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Comment Re:Absolutely baffling (Score 4, Informative) 249

98% of the people who use office simply type letters and notes, maybe make a simple spreadsheet or two. Openoffice is entirely up to the task.

The issue is that 98% of people who use office exchange documents with the other 2%.

The other issue is that office 365 includes outlook, which open office does NOT match in any capacity. And the subscription includes a decent mailbox, with alll the bells and whistles - webmail/calendar/contact
  mobile sync, windows active directory integration, etc... its a hell of a lot more than 'renting a word processor'.

Comment Re: How is an iPhone not a "Chinese phone"? (Score 1) 291

So? If I by a box of lego and create a truly good model, its all made from components from elsehwere, but the model is still designed here by me; and the objective quality of that design is mostly in how I've assembled it, how complex, how well it works, how much fun it is, etc etc.

Then there is the fact that I chose to make it out of lego instead of one of the knockoffs that doesn't fit as well together.

Apple may be building their model out of the same box of components as other people have, but that doesn't mean there's nothing special about their build.

That said, while I'm not an apple fan; my issues mostly revolve around the ios lock down, and the design choices apple has made (no headphone jack...); but the phone build itself is still impressive.

Comment Re:Right to be forgotten is mostly for criminals (Score 1) 182

" it is mostly criminals, perverts and politicians who need it."

But why shouldn't criminals get it? I mean, once they've served out their sentence and are trying to get on with their lives?

Having this stuff in their record ... its never going to completely go away and it shouldn't go away.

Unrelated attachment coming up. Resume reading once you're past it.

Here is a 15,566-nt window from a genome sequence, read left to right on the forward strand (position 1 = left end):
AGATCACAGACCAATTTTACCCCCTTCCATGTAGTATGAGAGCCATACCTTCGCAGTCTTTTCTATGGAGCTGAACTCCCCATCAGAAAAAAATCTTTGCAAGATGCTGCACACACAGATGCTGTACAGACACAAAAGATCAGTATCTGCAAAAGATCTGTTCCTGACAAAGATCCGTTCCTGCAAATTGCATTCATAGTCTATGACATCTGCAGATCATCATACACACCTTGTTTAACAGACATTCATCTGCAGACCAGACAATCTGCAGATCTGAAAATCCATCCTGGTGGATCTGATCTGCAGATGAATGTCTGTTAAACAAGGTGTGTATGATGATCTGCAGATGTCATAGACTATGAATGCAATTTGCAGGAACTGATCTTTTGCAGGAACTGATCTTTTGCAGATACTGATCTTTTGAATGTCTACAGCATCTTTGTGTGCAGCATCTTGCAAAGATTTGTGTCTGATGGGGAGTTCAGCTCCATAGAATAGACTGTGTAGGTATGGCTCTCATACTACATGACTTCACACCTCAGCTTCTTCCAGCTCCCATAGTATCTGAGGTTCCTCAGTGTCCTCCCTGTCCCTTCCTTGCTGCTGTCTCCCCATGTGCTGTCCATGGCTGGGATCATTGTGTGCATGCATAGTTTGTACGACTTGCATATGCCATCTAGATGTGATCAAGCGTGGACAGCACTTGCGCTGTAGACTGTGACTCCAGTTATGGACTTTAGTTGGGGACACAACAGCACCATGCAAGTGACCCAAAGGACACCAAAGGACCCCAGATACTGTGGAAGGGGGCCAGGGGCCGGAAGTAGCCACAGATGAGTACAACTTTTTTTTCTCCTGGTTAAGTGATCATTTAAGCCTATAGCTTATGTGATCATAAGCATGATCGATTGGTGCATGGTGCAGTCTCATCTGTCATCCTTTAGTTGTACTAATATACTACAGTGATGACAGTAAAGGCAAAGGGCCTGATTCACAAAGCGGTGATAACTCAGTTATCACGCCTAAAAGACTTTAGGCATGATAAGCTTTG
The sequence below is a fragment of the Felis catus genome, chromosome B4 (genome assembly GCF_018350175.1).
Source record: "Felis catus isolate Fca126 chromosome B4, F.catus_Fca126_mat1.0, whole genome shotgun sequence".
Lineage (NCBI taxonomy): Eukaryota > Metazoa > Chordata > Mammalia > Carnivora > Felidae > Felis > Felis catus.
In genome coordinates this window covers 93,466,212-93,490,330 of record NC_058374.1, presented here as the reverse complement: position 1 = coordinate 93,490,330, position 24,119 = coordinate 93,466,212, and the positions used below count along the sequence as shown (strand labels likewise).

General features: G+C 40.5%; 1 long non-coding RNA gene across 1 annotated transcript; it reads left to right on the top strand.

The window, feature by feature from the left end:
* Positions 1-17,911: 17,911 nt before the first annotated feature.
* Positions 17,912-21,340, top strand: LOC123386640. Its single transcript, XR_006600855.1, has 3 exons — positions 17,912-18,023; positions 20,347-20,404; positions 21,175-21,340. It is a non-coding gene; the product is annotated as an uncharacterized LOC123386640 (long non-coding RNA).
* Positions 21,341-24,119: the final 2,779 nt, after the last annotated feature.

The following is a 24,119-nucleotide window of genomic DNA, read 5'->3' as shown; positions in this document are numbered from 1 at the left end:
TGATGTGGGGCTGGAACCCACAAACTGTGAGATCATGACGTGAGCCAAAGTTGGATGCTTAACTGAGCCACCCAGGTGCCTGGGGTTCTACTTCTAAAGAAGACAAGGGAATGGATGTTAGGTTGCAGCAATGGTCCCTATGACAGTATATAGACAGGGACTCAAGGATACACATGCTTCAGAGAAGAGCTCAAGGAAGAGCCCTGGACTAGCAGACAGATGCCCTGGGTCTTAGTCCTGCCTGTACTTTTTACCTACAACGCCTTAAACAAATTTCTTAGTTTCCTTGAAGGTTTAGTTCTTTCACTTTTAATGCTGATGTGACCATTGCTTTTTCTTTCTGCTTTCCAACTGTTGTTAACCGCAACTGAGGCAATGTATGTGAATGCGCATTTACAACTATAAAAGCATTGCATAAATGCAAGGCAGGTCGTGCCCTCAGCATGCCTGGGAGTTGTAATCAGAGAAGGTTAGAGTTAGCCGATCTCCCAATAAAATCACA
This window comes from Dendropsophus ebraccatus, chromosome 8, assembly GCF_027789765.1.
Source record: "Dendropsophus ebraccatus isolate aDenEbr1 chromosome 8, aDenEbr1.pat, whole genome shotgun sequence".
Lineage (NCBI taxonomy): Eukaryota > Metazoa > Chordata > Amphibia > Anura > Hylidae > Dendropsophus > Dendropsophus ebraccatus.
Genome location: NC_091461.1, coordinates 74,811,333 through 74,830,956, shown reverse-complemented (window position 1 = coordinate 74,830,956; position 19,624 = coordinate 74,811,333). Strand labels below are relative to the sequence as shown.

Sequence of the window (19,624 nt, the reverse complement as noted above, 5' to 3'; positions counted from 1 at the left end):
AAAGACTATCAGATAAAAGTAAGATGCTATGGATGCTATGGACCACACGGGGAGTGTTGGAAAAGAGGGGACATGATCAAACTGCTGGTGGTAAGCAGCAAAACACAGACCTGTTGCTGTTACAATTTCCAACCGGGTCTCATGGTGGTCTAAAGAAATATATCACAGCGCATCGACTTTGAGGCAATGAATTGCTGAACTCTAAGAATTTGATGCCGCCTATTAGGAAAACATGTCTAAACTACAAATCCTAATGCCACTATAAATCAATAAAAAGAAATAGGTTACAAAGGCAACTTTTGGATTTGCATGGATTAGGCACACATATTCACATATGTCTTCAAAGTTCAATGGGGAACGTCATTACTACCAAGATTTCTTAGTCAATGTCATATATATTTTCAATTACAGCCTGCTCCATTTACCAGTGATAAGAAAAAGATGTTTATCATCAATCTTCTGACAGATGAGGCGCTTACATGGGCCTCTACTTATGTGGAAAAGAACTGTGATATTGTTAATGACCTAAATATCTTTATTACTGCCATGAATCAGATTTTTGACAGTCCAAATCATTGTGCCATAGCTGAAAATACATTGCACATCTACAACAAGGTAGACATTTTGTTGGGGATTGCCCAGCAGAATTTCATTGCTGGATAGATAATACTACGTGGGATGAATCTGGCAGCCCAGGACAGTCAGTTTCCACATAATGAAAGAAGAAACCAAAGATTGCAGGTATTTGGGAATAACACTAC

But as a society don't we want to enable someone trying to go straight to actually succeed? How is labelling them a criminal and having their past 1 click away for the rest of their lives going to facilitate that?

"how many left wing people would like someone like Donald Trump to be able to purge his less honorable history from the Internet. Remember the settlements that his father made for not renting to black people. That would be gone. While he was elected through the electoral college, it was appropriate for the populace to know his past. The same with Hillary Clinton and Bernie Sanders. The politicians want to hide their dirty past."

That's not quite how it works. It's not "gone" its just not 1-click away. Its not going to come up on google results when you type Bernie Sanders or Donald Trump; but someone doing any sort of actual investigative journalism would still be able to dig it up with some effort. And once its dug up, and reported on, it would be "current news about a current politician" -- and that isn't eligible to be de-indexed because its highly relevant political discourse.

Comment what else do you think it does? (Score 5, Insightful) 234

"does password masking do anything beyond preventing the casual shoulder-surfer?"

Erm...that is precisely ALL it has ever done?! What else do you think it does?
Frankly, most password boxes should have a 'show' password option because its user friendly -- put the user in charge of whether or not the password is visible -- they can decide the risk of exposure.

Although i do think showing it by default is a bit absurd. On the other hand, with a new router out of the box; the default password is a known quanity or on the labelling anyway... so not a lot of harm exposing it there.

Comment Re:"The car will tattle on the driver." (Score 1) 125

You want to say:
o the sensor that registers how hard the pedal is pressed down failed?
o the oil pressure sensor of the breaking oil failed?
o all 2 sensors for the ABS on all 4 wheels failed?
o the sensors for electronic lane stabilization failed? ... hve to check again how many sensors are involved in breaking ...

And/or all data transmissions to the log failed?

No. Just the first one. The rest of the sensors all correctly show that the car didn't brake, because as far as the car was concerned the driver never pressed them.

"Yes, because the most important part of the log has nothing to do with the brakes at all: acceleration sensors."

They show it driving into the wall. And coming to a rather sudden stop.